My most interesting patient came on the second to last day. By Thursday of each week we are in a flow – the nurses are efficiently triaging and taking care of patients. As providers we are in the groove – we have become familiar with the most common ailments, and what limited resources we have to provide. A woman came to triage with a large pregnant appearing belly and the nurse ordered pre-natal labs. We screen for anemia, urinary infections, HIV, and syphilis. The woman ended up seeing me and I quickly reviewed her chart. She had been seen in February by another Global Health Team group and had an ultrasound that showed she was pregnant. It was her first pregnancy, and she was excited. I asked her several questions – was she eating well? How did she feel? Was she having any bleeding?
She said that she was bleeding every day of her pregnancy. This is not uncommon and can be a sign of the placenta being low in the womb. I quickly took her to do a bedside ultrasound, but couldn’t find a baby in her large belly. I had my colleague Dr. Mike come look at the ultrasound and both of us worried that we had broken the machine – all we could see was scattered grey and black images swirling around the screen. My first thought was how did I break this very expensive machine? I was so careful with it and was upset that I would leave a defective machine for the next team. Dr. Mike took a try at the ultrasound, and again we saw nothing. I told the patient it was broken and that we would just have to proceed without the ultrasound.
Surprisingly, my next patient was also pregnant. I thought perhaps I could do an ultrasound on her and see if the machine would work again. Of course the minute I placed the probe on her belly, I clearly saw a little baby, about 5 months in size. The hands, feet, and face were clearly defined, and the mother was overjoyed to see her baby. At that point I brought the other woman back to use the newly functional ultrasound machine. Except this time I put the probe on her belly and again saw no baby, but a mix of grey and black ill-defined images.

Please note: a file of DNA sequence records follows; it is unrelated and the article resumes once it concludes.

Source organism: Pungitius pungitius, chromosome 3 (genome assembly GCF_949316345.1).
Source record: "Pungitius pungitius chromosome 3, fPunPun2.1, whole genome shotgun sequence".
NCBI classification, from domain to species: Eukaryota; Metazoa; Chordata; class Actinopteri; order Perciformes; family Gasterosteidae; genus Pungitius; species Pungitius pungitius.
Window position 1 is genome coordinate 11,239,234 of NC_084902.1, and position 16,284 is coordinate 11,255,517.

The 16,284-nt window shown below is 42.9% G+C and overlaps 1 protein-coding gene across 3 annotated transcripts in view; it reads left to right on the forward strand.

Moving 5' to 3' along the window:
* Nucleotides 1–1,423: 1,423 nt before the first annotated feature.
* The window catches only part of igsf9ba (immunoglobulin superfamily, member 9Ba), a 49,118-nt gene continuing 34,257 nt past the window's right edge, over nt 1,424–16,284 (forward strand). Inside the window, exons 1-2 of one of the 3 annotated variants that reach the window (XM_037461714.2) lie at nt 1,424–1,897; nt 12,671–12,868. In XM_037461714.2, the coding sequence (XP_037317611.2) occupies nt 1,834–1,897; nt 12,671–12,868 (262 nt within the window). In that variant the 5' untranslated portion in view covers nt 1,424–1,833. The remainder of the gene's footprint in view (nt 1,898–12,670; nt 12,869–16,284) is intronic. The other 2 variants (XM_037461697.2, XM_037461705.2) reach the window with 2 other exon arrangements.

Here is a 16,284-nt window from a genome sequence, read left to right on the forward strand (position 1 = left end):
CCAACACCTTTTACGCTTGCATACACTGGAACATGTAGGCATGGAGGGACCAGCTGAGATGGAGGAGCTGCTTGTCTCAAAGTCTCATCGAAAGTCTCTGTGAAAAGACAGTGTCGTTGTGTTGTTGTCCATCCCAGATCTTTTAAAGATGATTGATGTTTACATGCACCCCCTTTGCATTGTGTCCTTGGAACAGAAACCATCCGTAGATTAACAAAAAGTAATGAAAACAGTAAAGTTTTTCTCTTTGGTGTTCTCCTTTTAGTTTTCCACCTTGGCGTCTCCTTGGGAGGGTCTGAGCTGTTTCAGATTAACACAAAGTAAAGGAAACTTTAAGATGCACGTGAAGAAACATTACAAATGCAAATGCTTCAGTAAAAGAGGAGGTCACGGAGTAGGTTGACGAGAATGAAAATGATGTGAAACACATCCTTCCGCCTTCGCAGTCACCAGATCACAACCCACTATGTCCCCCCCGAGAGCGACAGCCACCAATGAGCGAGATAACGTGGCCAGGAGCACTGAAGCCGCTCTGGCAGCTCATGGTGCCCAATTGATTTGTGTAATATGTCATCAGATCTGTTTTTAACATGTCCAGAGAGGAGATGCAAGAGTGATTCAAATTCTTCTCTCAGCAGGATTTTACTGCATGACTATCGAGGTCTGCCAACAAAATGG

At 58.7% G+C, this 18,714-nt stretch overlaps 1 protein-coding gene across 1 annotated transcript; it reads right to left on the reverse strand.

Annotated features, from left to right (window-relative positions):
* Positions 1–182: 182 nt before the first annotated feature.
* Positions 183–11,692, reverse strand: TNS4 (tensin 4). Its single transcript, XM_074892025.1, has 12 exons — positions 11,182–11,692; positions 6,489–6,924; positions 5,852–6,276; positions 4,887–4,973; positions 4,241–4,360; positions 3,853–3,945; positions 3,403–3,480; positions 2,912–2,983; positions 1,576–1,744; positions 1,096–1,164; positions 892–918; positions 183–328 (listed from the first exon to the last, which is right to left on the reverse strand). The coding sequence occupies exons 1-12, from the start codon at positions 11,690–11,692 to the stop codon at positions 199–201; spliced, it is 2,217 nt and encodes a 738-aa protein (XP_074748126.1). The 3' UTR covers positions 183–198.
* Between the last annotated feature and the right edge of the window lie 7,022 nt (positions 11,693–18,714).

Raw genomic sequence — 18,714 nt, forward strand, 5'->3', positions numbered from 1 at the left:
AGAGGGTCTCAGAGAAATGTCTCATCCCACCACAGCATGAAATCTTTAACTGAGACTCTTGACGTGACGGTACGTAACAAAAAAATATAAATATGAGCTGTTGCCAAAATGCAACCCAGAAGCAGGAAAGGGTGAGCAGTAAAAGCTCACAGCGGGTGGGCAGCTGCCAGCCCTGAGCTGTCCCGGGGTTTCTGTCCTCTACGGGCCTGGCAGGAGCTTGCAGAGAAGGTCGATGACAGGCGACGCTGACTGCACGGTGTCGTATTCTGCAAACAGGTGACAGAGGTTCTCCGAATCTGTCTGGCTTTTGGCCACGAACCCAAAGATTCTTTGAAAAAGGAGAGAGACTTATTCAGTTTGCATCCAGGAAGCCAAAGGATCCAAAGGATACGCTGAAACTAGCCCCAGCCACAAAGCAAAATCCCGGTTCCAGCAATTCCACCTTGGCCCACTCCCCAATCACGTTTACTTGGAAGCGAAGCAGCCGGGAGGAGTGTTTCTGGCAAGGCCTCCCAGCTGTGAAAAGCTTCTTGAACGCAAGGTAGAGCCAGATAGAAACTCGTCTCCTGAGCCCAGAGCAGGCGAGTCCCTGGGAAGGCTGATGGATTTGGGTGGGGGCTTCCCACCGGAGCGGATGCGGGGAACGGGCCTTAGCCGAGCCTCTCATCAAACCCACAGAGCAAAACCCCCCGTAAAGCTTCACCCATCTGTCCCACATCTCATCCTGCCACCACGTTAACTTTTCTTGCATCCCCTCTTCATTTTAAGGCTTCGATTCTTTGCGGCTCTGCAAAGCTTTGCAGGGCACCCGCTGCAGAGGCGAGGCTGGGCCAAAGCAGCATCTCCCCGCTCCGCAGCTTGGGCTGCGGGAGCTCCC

At this point I was confused. Her belly looked and measured to be about 7 months along, and she had been diagnosed with a pregnancy 4 months before. I checked her chart and discovered there had been no urine pregnancy test, so I ordered one. It was negative. We found ourselves in an odd situation – a woman with a large pregnant appearing belly, a negative urine pregnancy test, and a peculiar ultrasound. Dr. Mike and I conferred and decided that she needed further imaging and consultation. The reality is that this level of care is non-existent in that region of Haiti. There is no MRI machine, and there was no one who would be able to figure out what exactly was going on in her belly.
I was heartbroken to look into her eyes and tell her that not only was she not pregnant, but that she might have a difficult to diagnose condition. We had no resources readily available for her. To my surprise she took the news stoically. She said she understood what was going on, and agreed to come back the next week to see our Medical Director who would be able to connect her with any resources in Haiti that were available. Dr. Mike, the nurse, and I were all confused and sad about the situation. What must it be like to be a childless woman in rural Haiti, looking pregnant – but with no baby coming in several months – or ever. Women in Haiti are expected to produce children, many in fact, so they have family to support them in old age. A childless woman would have a tough life unless she had a very kind sister who would take her in (and could afford to).
Although the not quite pregnant woman cast a pall over the mostly joyful experience in Haiti, I left with more hope than despair. On this trip to Haiti I saw indications of economic improvement. There were actual garbage trucks picking up the piles of trash in downtown Port-au-Prince. The government had graded the long dirt road to the airport in Jeremie, so that it was passable. Wealthy Haitians occupied our hotels and frolicked in the pool, spending money on alcohol and treats. Despite the grim overall economic picture in Haiti, perhaps there is hope for recovery and transformation. Maybe there will be a day when we travel to Leon only to give expert consultation, and when the local medical system will meet the everyday needs of Haitians. Hey, a girl can dream.